Cynerio Data Confirms: Attacked Hospitals Usually Get Victimized Again
Cynerio launched in 2017 based on a combination of cybersecurity knowledge, awareness of the rapidly growing IoMT field, and the likelihood that far more vulnerabilities existed in those devices than were widely known. Two years later our worst fears were realized when cybercriminals targeted over-stressed hospitals in the middle of the Coronavirus pandemic due to their lagging cybersecurity infrastructure and willingness to pay ransoms.
As the pandemic wore on, the number of attacks increased. Thankfully, so did research into why, how and with what methods hospitals were being attacked. In September 2021 Ponemon conducted the first in-depth study of these attacks in The Impact of Ransomware on Healthcare During COVID-19 and Beyond report. Among the insight provided was the role that connected devices played in ransomware attacks - identified as a far higher than expected root cause of attacks 21% of the time.
As time passed the attacks became more frequent. The United States healthcare system alone faces an annual burden of nearly $21 billion due to the attacks, pays well over $100 million in ransoms and is beginning to acknowledge the tragic reality of directly attributable higher mortality rates. For every headline related to cyberattacks on Scripps or UVM there are likely hundreds more that go unreported.
In January 2022 Cynerio released a research report that further documented the widespread numbers and types of risks connected medical devices face. In May 2022, CISA Senior Advisor Joshua Corman further documented the rising risks during a Senate HELP Committee hearing. And now in August 2022, Cynerio has teamed with Ponemon Institute to dive even deeper into the impact of insecure medical devices on hospitals and patients in our Insecurity of Connected Devices in Healthcare 2022.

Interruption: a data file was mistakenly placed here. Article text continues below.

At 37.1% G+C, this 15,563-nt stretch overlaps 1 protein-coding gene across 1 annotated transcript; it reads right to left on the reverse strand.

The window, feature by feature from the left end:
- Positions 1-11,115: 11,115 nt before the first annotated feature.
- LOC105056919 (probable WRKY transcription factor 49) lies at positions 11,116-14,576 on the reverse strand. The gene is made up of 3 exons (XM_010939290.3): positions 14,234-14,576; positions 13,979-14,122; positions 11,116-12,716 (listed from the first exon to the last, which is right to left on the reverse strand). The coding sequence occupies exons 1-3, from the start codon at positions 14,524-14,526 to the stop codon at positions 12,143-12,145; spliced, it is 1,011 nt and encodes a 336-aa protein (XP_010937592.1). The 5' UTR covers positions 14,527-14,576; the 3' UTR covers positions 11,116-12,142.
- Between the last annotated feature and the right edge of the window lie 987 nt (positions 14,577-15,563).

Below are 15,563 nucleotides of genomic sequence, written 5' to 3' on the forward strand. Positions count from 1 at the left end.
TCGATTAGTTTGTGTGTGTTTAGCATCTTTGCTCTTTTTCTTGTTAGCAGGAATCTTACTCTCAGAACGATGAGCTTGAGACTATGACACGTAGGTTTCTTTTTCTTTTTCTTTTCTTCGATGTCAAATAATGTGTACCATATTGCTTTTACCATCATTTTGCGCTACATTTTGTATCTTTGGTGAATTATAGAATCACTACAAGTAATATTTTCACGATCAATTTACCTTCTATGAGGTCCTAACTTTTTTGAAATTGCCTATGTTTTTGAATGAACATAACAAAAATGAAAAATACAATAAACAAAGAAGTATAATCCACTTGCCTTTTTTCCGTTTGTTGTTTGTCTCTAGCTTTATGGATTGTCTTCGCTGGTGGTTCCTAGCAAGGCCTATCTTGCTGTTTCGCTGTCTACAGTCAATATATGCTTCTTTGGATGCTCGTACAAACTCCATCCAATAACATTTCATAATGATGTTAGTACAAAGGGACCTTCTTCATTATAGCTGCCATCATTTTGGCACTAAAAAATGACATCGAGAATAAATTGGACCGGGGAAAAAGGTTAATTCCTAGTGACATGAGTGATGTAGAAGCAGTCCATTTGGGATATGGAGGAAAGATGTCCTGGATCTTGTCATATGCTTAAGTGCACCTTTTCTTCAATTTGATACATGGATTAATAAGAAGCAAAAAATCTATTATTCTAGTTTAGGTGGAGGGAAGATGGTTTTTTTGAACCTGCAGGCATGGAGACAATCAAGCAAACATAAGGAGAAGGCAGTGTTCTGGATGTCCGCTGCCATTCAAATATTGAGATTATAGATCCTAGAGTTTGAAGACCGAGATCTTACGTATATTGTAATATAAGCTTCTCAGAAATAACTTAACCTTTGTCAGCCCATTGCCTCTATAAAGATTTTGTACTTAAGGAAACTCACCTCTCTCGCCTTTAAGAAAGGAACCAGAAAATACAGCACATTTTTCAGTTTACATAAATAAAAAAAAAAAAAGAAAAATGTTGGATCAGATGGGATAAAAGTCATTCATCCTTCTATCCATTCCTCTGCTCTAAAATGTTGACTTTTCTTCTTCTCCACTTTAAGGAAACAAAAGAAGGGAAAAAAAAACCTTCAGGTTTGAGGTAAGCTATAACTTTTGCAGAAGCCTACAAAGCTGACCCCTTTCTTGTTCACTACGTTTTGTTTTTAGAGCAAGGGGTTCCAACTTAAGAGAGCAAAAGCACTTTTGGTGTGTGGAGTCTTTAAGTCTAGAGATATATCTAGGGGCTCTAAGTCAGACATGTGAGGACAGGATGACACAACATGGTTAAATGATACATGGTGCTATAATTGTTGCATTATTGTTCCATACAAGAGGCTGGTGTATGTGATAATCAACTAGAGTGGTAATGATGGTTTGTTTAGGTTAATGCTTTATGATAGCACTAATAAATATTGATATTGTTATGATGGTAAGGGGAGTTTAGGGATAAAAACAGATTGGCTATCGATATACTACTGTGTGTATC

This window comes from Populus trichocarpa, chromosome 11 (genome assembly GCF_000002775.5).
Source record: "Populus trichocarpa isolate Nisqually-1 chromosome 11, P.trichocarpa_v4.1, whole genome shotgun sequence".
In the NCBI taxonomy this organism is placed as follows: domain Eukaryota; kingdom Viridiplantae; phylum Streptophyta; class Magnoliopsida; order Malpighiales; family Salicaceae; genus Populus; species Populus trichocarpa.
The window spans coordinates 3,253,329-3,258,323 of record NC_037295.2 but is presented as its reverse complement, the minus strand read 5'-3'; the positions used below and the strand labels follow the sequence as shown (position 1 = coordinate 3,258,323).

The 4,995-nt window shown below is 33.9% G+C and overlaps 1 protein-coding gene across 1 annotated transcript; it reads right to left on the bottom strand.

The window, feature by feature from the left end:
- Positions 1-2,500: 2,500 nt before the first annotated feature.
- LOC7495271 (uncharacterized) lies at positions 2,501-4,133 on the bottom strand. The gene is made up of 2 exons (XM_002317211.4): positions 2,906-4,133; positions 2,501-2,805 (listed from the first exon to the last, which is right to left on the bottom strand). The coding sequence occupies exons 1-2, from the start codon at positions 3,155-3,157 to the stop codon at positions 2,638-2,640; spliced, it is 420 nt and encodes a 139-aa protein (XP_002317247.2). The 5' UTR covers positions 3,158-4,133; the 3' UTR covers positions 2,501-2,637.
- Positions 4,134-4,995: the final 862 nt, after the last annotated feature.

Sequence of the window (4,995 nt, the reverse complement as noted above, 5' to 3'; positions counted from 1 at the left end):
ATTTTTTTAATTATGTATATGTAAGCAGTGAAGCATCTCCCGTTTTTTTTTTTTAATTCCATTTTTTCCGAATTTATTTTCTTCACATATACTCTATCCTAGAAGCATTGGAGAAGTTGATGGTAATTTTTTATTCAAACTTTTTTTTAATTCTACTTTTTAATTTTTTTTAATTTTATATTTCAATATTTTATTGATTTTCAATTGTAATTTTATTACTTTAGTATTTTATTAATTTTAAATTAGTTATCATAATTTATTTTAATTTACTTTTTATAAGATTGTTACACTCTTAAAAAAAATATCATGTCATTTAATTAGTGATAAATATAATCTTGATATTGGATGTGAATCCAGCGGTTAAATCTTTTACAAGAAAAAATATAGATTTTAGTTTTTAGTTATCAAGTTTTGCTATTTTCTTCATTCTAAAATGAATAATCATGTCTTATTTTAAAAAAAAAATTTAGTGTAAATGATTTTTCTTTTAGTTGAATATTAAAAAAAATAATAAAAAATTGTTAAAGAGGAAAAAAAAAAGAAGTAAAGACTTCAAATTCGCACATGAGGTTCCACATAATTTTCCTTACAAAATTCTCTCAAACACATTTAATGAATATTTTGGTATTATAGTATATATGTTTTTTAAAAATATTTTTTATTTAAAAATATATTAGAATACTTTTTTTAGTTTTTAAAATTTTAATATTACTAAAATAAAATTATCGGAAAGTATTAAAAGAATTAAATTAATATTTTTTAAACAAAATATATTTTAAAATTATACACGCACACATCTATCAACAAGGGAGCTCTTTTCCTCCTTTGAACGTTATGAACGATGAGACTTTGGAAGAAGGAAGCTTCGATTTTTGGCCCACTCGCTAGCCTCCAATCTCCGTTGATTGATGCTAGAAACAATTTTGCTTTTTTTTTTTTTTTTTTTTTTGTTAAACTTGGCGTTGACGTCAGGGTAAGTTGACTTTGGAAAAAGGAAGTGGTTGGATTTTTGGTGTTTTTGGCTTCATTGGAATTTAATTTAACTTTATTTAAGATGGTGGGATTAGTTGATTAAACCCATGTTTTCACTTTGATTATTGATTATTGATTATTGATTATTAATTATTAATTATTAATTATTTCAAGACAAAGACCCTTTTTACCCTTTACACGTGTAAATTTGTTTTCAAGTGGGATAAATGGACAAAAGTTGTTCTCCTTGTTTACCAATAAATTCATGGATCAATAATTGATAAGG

Throughout this report you will find numbers that are difficult to absorb. 43% of respondents experienced at least one ransomware attack. 88% of cyberattacks involve an IoMT device. The average data breach cost is well over $1 million. Tragically, 24% of attacks result in increased mortality rates. It will be easy to ask “why aren’t the hospitals doing more to protect patients?”, but first consider the current landscape of most hospitals - battling an epidemic with exhausted staff, strained resources, limited cybersecurity expertise and massive bullseyes making them easy targets.
Instead, ask what can be done by everyone else the hospitals rely on - the technologists, politicians, regulators and reporters who write the narrative that the broader population relies on. The solutions lie not in harder work or more dedicated healthcare professionals. They lie in better funding, improved guidance, better best practices and a consolidated effort to fight the cybercriminals that are driven by revenue but leave far more morbid results.